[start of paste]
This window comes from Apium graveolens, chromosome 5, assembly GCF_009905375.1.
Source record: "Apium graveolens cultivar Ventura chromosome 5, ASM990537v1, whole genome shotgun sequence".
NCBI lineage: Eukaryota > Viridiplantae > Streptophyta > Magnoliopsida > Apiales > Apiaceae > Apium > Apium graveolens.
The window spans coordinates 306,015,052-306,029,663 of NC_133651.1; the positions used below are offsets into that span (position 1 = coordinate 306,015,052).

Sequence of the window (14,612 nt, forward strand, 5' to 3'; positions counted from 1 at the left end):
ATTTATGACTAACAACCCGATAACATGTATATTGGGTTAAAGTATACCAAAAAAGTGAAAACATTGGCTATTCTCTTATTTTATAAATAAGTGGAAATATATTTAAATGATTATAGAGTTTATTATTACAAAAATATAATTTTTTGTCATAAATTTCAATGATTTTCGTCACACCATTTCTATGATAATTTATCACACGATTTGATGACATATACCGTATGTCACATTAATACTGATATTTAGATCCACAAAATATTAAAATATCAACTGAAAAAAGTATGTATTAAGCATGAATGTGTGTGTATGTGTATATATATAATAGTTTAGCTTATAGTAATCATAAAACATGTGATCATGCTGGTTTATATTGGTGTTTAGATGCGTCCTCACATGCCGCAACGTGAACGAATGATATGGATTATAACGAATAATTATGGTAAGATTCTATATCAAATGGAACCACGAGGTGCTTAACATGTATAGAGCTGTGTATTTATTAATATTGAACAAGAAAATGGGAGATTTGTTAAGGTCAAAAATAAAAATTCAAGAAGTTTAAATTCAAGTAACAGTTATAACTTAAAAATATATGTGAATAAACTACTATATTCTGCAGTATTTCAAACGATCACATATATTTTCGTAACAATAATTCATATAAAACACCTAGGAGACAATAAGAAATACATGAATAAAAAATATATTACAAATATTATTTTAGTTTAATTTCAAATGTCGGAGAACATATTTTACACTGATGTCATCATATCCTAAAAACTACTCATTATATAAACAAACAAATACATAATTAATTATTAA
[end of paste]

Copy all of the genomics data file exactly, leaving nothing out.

This window comes from Apium graveolens, chromosome 5, assembly GCF_009905375.1.
Source record: "Apium graveolens cultivar Ventura chromosome 5, ASM990537v1, whole genome shotgun sequence".
NCBI lineage: Eukaryota > Viridiplantae > Streptophyta > Magnoliopsida > Apiales > Apiaceae > Apium > Apium graveolens.
The window spans coordinates 306,015,052-306,029,663 of NC_133651.1; the positions used below are offsets into that span (position 1 = coordinate 306,015,052).

Sequence of the window (14,612 nt, forward strand, 5' to 3'; positions counted from 1 at the left end):
ATTTATGACTAACAACCCGATAACATGTATATTGGGTTAAAGTATACCAAAAAAGTGAAAACATTGGCTATTCTCTTATTTTATAAATAAGTGGAAATATATTTAAATGATTATAGAGTTTATTATTACAAAAATATAATTTTTTGTCATAAATTTCAATGATTTTCGTCACACCATTTCTATGATAATTTATCACACGATTTGATGACATATACCGTATGTCACATTAATACTGATATTTAGATCCACAAAATATTAAAATATCAACTGAAAAAAGTATGTATTAAGCATGAATGTGTGTGTATGTGTATATATATAATAGTTTAGCTTATAGTAATCATAAAACATGTGATCATGCTGGTTTATATTGGTGTTTAGATGCGTCCTCACATGCCGCAACGTGAACGAATGATATGGATTATAACGAATAATTATGGTAAGATTCTATATCAAATGGAACCACGAGGTGCTTAACATGTATAGAGCTGTGTATTTATTAATATTGAACAAGAAAATGGGAGATTTGTTAAGGTCAAAAATAAAAATTCAAGAAGTTTAAATTCAAGTAACAGTTATAACTTAAAAATATATGTGAATAAACTACTATATTCTGCAGTATTTCAAACGATCACATATATTTTCGTAACAATAATTCATATAAAACACCTAGGAGACAATAAGAAATACATGAATAAAAAATATATTACAAATATTATTTTAGTTTAATTTCAAATGTCGGAGAACATATTTTACACTGATGTCATCATATCCTAAAAACTACTCATTATATAAACAAACAAATACATAATTAATTATTAA